Susan started life as Miss James. These days she can make people stop in their tracks by saying she used to be a James. It is true because James is her maiden name but until she explains what she means many people get totally the wrong end of the stick and struggle to understand.
Faithful Ladies CAN Transform Society is published under a pen name. Slater is her maternal grandmother’s maiden name and Morris is her paternal grandmother’s maiden name.
The journey from Susan James to Susan Slater Morris
In between those two names is a married name that is still the name she uses for everyday purposes. Married life was not kind to Susan. Most of us know the story of the young woman who kissed a frog and it turned into Prince Charming. Sadly Susan’s experience is that she married Prince Charming but it was not long before he turned into a toad.
She was wondering what her life had become 26 days after getting married but it took 26 years before that marriage finally came to an end. Life became a matter of trying to survive in difficult circumstances. Divorce was out of the question until God actually organised it for her.
Yes, that is right He made sure it happened. Susan had become so frustrated with her life that she screamed at God that she was stuck and wanted to get unstuck so that she could serve Him better. Looking back it was what He had wanted for a long time but she had got in the way thinking that was the best thing to do.
Her faith journey
As a little girl she had gone to Sunday school. Her main memory was taking the strip of carpet off the pew then kneeling on the floor so she could put the paper on the pew and write a word or colour in the picture.
After moving house she started a new school and one of the things that the headmistress insisted that everyone had was a modern translation of the New Testament. The atmosphere was pro-God but not pushy in terms of building faith.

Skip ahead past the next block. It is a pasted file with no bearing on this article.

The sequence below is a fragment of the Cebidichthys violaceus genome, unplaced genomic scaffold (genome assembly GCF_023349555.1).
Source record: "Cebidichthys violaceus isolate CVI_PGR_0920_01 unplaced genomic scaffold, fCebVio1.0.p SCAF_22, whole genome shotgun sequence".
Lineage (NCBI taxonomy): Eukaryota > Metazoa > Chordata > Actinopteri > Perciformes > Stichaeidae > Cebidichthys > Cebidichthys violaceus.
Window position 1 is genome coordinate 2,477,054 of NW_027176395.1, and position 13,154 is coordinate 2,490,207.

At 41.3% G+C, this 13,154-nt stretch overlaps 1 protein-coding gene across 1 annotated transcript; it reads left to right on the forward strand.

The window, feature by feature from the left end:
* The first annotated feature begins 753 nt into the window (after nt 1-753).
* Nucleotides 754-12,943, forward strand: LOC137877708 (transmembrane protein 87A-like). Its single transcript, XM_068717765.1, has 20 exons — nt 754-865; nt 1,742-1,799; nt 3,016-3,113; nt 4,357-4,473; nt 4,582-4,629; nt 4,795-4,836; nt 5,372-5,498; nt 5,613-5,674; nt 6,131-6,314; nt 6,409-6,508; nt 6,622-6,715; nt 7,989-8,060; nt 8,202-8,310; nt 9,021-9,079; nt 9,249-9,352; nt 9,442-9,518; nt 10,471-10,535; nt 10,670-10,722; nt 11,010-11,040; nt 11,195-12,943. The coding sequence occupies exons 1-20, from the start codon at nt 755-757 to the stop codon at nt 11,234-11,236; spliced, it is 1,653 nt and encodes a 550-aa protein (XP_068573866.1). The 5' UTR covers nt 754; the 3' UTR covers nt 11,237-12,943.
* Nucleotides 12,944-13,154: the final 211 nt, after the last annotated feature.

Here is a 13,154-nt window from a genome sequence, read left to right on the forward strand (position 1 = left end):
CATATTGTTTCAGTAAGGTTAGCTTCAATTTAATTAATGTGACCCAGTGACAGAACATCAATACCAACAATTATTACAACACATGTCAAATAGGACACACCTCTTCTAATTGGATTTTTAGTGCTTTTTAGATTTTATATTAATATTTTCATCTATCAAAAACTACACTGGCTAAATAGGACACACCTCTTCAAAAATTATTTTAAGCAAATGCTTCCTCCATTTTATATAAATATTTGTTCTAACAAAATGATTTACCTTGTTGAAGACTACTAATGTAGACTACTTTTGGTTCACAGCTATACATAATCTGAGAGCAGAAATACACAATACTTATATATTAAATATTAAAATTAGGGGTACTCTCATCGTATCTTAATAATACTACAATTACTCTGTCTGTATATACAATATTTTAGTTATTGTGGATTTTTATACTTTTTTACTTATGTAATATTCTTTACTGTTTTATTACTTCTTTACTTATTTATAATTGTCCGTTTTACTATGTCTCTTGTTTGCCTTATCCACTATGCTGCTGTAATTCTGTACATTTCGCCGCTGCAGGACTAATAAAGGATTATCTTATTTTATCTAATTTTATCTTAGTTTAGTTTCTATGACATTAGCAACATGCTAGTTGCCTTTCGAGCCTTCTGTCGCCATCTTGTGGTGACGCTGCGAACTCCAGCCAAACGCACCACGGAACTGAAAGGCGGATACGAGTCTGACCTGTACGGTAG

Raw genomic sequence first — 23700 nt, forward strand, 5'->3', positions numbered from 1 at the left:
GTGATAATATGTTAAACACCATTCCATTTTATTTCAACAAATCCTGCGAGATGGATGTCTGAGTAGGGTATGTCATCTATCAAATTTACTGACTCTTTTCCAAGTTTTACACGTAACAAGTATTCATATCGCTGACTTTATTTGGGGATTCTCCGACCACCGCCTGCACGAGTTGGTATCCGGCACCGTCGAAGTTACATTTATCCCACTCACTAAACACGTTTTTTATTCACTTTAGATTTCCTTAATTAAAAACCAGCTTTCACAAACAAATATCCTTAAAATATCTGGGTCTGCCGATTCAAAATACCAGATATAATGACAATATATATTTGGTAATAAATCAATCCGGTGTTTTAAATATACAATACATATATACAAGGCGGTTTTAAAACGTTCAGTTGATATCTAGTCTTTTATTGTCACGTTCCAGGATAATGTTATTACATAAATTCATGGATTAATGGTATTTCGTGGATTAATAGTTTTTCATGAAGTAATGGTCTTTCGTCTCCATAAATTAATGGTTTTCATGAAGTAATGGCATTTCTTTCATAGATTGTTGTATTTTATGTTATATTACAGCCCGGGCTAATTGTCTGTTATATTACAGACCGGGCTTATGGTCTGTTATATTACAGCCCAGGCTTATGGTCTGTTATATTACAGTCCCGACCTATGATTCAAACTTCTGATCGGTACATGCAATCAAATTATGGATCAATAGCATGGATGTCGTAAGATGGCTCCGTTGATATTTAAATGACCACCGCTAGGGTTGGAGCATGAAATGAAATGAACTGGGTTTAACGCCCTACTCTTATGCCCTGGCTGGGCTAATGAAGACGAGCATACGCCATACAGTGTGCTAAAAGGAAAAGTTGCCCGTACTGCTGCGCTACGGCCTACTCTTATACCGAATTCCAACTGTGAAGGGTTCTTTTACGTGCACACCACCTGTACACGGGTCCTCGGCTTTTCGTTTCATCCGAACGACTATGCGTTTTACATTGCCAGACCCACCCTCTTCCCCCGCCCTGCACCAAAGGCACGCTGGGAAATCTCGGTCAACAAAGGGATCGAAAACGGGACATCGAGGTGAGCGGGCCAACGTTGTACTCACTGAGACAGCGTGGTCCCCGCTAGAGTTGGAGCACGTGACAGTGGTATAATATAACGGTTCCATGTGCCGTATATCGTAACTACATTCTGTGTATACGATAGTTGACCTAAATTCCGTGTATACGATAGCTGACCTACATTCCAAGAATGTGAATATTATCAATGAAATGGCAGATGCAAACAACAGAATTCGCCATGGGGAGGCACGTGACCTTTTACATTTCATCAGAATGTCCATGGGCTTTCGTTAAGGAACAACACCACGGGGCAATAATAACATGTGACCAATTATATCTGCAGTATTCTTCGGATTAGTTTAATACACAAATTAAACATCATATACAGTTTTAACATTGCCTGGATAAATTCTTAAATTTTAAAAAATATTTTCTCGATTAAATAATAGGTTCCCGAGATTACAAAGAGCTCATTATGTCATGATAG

The thing that made a difference was going to senior school. Some of the older girls i.e. 17-18 year olds decided to start a Christian Union for the younger ones i.e. 12-13 year olds. They talked about God and Jesus and made it easy to get hold of Scripture Union Bible Notes. In one of those booklets, there was a “sinner’s prayer”. She forgot about that and years later she said when God did I become part of your family she was reminded of it. It was quiet and unremarkable.
Church was for grown ups not teenagers. A dry as dust liturgy driven parish church was not a place for a teenager to thrive. One of the ideas she picked up at the Christian Union was that if she ever had a chance to go and hear Billy Graham then she should take advantage of it. After she was married and chruch had become a distant memory she was invited to go and hear him speak. That was her fresh start.
A fresh start that first took her to the Methodist church. One lady had known her late sister in law and had heard her speak of the family she had married into. Looking back it would have been better to have heeded the warning. She closed her ears to that warning and joined the Baptist church.
Since then she has been a member of two other Baptist churches after moving house. She also attended a lively Anglican church for a few months and a Pentecostal church for a year or two.
These days she would call herself a post-charismatic who wants to live out every word of the Bible. Yes, every word even those tough passages.
The journey to the realisation that this was a good idea started when she had been stuck down with financial anorexia. If you have not heard of that it has some similarities to food-based anorexia in that she believed that doing what is right and normal for other people is wrong for you.
In her case, it started due to the constant pressure from Prince Charming not to spend money. Money was tight for various reasons and Susan felt as if she was being blamed for making it worse by the struggle she had cutting back on her spending.